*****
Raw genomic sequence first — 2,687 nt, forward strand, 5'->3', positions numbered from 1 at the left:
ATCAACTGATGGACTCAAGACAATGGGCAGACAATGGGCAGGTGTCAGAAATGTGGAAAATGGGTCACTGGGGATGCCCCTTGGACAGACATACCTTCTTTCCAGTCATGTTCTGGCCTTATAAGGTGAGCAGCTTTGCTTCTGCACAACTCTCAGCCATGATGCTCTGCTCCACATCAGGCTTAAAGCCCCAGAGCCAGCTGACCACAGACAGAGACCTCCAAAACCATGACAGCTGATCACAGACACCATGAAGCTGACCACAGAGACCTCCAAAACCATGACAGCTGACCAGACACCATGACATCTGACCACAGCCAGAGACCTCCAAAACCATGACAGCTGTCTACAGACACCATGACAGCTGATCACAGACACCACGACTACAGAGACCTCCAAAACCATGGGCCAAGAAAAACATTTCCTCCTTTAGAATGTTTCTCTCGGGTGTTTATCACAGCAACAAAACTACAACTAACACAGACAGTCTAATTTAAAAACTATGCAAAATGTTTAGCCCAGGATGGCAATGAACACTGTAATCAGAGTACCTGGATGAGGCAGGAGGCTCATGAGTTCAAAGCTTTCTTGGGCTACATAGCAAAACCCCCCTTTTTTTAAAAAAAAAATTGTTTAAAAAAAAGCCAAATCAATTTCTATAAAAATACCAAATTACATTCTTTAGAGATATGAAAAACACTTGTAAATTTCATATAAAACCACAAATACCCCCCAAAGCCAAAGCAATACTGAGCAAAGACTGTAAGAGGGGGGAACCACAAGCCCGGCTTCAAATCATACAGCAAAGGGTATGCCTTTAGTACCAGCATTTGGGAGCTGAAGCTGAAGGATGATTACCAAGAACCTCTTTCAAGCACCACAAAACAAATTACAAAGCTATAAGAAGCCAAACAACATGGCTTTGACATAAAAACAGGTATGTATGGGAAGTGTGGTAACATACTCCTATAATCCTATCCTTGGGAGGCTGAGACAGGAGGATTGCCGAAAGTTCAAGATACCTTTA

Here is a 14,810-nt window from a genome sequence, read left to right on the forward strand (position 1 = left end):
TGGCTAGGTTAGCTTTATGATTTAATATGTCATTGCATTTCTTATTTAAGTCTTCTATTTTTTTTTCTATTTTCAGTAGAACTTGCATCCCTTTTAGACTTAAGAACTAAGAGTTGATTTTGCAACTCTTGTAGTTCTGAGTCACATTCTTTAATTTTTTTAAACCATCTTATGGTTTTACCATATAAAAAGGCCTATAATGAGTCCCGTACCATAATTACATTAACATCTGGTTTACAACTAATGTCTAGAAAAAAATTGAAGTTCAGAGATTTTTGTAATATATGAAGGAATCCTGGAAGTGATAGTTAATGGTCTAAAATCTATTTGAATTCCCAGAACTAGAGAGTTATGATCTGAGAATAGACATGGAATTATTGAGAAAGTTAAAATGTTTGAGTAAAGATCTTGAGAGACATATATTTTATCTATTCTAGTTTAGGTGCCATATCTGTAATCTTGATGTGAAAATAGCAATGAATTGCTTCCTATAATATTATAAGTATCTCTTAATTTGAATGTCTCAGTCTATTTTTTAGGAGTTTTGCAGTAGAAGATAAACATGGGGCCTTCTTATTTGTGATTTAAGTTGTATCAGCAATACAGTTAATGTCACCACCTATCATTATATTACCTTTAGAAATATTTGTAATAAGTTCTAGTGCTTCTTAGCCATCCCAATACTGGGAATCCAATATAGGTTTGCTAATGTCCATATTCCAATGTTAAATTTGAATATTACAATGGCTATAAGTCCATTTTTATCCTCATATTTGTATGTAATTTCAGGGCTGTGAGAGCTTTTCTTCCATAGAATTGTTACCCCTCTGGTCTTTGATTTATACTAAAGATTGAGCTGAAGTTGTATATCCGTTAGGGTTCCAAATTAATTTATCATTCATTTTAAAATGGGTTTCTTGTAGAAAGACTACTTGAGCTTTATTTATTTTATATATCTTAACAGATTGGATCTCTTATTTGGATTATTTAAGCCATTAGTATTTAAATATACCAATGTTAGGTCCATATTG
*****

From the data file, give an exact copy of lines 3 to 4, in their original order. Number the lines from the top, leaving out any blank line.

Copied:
Here is a 14,810-nt window from a genome sequence, read left to right on the forward strand (position 1 = left end):
TGGCTAGGTTAGCTTTATGATTTAATATGTCATTGCATTTCTTATTTAAGTCTTCTATTTTTTTTTCTATTTTCAGTAGAACTTGCATCCCTTTTAGACTTAAGAACTAAGAGTTGATTTTGCAACTCTTGTAGTTCTGAGTCACATTCTTTAATTTTTTTAAACCATCTTATGGTTTTACCATATAAAAAGGCCTATAATGAGTCCCGTACCATAATTACATTAACATCTGGTTTACAACTAATGTCTAGAAAAAAATTGAAGTTCAGAGATTTTTGTAATATATGAAGGAATCCTGGAAGTGATAGTTAATGGTCTAAAATCTATTTGAATTCCCAGAACTAGAGAGTTATGATCTGAGAATAGACATGGAATTATTGAGAAAGTTAAAATGTTTGAGTAAAGATCTTGAGAGACATATATTTTATCTATTCTAGTTTAGGTGCCATATCTGTAATCTTGATGTGAAAATAGCAATGAATTGCTTCCTATAATATTATAAGTATCTCTTAATTTGAATGTCTCAGTCTATTTTTTAGGAGTTTTGCAGTAGAAGATAAACATGGGGCCTTCTTATTTGTGATTTAAGTTGTATCAGCAATACAGTTAATGTCACCACCTATCATTATATTACCTTTAGAAATATTTGTAATAAGTTCTAGTGCTTCTTAGCCATCCCAATACTGGGAATCCAATATAGGTTTGCTAATGTCCATATTCCAATGTTAAATTTGAATATTACAATGGCTATAAGTCCATTTTTATCCTCATATTTGTATGTAATTTCAGGGCTGTGAGAGCTTTTCTTCCATAGAATTGTTACCCCTCTGGTCTTTGATTTATACTAAAGATTGAGCTGAAGTTGTATATCCGTTAGGGTTCCAAATTAATTTATCATTCATTTTAAAATGGGTTTCTTGTAGAAAGACTACTTGAGCTTTATTTATTTTATATATCTTAACAGATTGGATCTCTTATTTGGATTATTTAAGCCATTAGTATTTAAATATACCAATGTTAGGTCCATATTG